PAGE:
Important to indigenous peoples in Nepal is that they have multiple relations with nature and natural resources. Environmental, economic, spiritual …
Having these multiple relations with nature and natural resources, indigenous peoples really feel the heavy impacts of climate change. We need to lay these realities on the ground for various decision makers. We also need to inform decision makers on how indigenous peoples contribute to mitigation in their different ways, and how they have been practicing adaptation to diverse impacts of climate change in their everyday life.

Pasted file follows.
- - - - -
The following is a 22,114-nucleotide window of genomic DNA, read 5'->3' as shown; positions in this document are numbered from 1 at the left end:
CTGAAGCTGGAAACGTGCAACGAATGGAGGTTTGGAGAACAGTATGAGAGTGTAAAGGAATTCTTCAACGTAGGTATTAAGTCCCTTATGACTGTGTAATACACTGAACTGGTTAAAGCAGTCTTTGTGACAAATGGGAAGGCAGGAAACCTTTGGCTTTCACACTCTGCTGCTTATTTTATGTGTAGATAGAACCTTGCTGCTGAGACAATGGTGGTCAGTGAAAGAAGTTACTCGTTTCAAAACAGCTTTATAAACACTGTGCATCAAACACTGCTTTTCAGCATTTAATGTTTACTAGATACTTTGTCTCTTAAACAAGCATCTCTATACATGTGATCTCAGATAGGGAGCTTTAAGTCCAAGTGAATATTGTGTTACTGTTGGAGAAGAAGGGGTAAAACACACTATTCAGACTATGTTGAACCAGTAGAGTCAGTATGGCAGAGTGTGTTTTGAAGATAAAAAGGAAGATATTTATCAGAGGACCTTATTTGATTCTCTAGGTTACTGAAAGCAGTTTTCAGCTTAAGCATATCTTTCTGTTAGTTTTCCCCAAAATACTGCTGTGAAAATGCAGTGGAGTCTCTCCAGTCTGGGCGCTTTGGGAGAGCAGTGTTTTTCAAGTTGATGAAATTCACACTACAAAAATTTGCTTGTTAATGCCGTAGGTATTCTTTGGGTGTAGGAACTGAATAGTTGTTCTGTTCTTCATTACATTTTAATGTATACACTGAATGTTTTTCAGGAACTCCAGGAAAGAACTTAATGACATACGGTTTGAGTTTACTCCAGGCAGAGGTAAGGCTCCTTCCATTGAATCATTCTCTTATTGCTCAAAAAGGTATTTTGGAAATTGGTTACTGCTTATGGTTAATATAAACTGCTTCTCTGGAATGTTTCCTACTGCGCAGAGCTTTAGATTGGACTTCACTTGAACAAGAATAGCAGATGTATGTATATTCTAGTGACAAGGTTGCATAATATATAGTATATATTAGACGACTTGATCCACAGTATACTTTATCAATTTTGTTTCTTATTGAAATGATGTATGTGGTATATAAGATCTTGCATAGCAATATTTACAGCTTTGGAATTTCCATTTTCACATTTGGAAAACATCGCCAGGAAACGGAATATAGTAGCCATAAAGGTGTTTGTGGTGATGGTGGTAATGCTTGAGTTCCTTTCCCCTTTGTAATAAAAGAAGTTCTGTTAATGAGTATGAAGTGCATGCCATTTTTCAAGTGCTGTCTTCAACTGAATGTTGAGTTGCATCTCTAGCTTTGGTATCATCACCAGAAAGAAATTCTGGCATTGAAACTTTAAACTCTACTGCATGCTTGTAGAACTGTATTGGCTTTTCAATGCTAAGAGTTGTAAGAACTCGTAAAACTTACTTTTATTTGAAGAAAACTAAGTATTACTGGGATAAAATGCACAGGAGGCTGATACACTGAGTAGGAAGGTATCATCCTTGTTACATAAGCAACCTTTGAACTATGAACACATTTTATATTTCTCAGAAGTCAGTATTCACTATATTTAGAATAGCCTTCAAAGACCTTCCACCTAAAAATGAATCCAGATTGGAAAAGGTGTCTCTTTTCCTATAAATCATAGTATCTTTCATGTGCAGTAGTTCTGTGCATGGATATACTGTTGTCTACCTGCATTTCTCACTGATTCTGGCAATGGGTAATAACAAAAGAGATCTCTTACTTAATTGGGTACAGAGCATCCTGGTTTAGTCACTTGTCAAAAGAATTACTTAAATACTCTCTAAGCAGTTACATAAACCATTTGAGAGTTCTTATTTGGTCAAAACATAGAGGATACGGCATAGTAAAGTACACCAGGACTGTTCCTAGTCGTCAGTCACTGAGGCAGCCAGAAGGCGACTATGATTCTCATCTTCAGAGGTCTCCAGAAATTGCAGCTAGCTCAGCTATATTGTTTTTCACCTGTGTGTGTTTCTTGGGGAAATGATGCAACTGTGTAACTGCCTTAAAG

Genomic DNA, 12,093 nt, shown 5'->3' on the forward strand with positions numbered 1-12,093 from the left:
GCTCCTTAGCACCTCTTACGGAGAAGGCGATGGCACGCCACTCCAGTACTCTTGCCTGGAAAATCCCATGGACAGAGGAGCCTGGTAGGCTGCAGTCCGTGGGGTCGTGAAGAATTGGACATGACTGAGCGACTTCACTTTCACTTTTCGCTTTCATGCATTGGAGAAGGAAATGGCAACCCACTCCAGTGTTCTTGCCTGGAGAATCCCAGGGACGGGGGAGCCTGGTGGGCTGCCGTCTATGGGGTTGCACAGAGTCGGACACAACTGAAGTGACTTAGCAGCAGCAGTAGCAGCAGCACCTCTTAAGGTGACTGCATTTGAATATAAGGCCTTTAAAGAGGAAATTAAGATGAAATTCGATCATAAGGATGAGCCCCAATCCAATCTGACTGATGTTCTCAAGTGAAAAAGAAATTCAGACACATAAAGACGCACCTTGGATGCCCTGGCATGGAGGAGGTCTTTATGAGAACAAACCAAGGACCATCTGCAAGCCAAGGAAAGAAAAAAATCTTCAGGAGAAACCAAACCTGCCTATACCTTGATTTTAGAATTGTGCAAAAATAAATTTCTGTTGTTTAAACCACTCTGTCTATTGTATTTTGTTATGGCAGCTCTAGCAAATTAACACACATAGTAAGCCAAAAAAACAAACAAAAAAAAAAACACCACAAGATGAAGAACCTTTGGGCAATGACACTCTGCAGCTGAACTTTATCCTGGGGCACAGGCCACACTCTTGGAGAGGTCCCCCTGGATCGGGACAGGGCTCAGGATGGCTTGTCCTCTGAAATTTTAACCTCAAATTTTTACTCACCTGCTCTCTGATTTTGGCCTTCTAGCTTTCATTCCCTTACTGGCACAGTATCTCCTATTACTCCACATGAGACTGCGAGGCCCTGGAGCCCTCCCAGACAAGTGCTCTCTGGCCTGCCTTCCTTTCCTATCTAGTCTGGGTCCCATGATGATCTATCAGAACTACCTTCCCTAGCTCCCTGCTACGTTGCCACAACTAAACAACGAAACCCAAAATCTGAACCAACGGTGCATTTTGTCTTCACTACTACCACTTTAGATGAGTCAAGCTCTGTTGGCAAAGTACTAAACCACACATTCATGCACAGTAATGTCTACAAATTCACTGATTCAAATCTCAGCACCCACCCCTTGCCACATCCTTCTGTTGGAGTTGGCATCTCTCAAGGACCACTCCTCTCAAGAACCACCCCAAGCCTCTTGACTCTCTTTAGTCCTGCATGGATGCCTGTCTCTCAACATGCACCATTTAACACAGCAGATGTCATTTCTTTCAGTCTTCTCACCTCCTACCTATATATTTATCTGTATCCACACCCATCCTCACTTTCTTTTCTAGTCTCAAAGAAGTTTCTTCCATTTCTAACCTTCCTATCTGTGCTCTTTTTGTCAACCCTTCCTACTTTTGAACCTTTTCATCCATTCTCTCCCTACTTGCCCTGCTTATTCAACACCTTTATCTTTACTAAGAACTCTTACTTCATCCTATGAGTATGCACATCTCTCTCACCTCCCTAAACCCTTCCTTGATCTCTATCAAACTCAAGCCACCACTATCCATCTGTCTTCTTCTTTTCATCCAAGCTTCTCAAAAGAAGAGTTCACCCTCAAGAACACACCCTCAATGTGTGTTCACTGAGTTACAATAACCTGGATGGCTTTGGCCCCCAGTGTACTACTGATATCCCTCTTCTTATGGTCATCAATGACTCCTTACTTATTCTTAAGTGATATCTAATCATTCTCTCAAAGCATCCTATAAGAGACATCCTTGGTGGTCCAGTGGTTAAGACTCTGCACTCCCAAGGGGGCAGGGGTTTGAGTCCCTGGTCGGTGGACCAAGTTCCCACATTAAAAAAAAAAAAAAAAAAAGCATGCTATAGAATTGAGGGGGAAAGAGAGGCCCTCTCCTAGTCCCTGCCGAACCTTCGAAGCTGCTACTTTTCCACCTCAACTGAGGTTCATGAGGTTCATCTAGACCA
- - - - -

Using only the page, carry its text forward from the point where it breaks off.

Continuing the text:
I did research for my MA dissertation in the Himalayan Mountains, for example, where people practice a very small irrigation system in their agriculture. Impacts from climate change is hitting these people already, but the communities are adapting to the changing climate through changing the irrigation system, through their own beliefs and traditions, and through their own village government practice.
Their culture regards water as a deity, you know? They have different rituals and festivals that worships land and water as sacred. They don’t want to overuse it or misuse it, abuse it. To them, belief, practice, and rituals balance the consumption of natural resources.